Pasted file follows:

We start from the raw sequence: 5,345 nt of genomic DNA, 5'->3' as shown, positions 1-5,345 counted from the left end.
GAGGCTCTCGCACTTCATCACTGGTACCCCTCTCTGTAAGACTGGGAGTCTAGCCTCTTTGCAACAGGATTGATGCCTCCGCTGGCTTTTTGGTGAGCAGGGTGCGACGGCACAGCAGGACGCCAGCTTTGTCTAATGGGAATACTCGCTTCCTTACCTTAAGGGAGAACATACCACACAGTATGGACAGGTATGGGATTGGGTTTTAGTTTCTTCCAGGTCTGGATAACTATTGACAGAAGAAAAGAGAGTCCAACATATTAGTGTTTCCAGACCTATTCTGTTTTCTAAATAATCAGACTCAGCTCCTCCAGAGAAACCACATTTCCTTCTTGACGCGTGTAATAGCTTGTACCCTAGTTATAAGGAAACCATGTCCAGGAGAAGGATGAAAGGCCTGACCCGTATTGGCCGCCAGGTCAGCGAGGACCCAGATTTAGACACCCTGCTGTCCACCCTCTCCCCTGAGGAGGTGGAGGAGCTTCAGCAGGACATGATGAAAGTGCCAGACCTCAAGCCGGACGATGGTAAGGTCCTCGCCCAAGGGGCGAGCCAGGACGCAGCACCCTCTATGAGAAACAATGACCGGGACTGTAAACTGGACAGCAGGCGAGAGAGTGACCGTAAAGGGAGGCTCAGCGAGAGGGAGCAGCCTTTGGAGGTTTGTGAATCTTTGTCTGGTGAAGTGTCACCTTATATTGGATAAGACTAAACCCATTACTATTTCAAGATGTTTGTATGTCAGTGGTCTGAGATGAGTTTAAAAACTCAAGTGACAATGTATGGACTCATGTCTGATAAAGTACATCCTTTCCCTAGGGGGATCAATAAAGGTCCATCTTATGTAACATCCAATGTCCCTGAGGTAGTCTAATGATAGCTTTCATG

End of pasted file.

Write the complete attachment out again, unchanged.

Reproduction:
We start from the raw sequence: 5,345 nt of genomic DNA, 5'->3' as shown, positions 1-5,345 counted from the left end.
GAGGCTCTCGCACTTCATCACTGGTACCCCTCTCTGTAAGACTGGGAGTCTAGCCTCTTTGCAACAGGATTGATGCCTCCGCTGGCTTTTTGGTGAGCAGGGTGCGACGGCACAGCAGGACGCCAGCTTTGTCTAATGGGAATACTCGCTTCCTTACCTTAAGGGAGAACATACCACACAGTATGGACAGGTATGGGATTGGGTTTTAGTTTCTTCCAGGTCTGGATAACTATTGACAGAAGAAAAGAGAGTCCAACATATTAGTGTTTCCAGACCTATTCTGTTTTCTAAATAATCAGACTCAGCTCCTCCAGAGAAACCACATTTCCTTCTTGACGCGTGTAATAGCTTGTACCCTAGTTATAAGGAAACCATGTCCAGGAGAAGGATGAAAGGCCTGACCCGTATTGGCCGCCAGGTCAGCGAGGACCCAGATTTAGACACCCTGCTGTCCACCCTCTCCCCTGAGGAGGTGGAGGAGCTTCAGCAGGACATGATGAAAGTGCCAGACCTCAAGCCGGACGATGGTAAGGTCCTCGCCCAAGGGGCGAGCCAGGACGCAGCACCCTCTATGAGAAACAATGACCGGGACTGTAAACTGGACAGCAGGCGAGAGAGTGACCGTAAAGGGAGGCTCAGCGAGAGGGAGCAGCCTTTGGAGGTTTGTGAATCTTTGTCTGGTGAAGTGTCACCTTATATTGGATAAGACTAAACCCATTACTATTTCAAGATGTTTGTATGTCAGTGGTCTGAGATGAGTTTAAAAACTCAAGTGACAATGTATGGACTCATGTCTGATAAAGTACATCCTTTCCCTAGGGGGATCAATAAAGGTCCATCTTATGTAACATCCAATGTCCCTGAGGTAGTCTAATGATAGCTTTCATG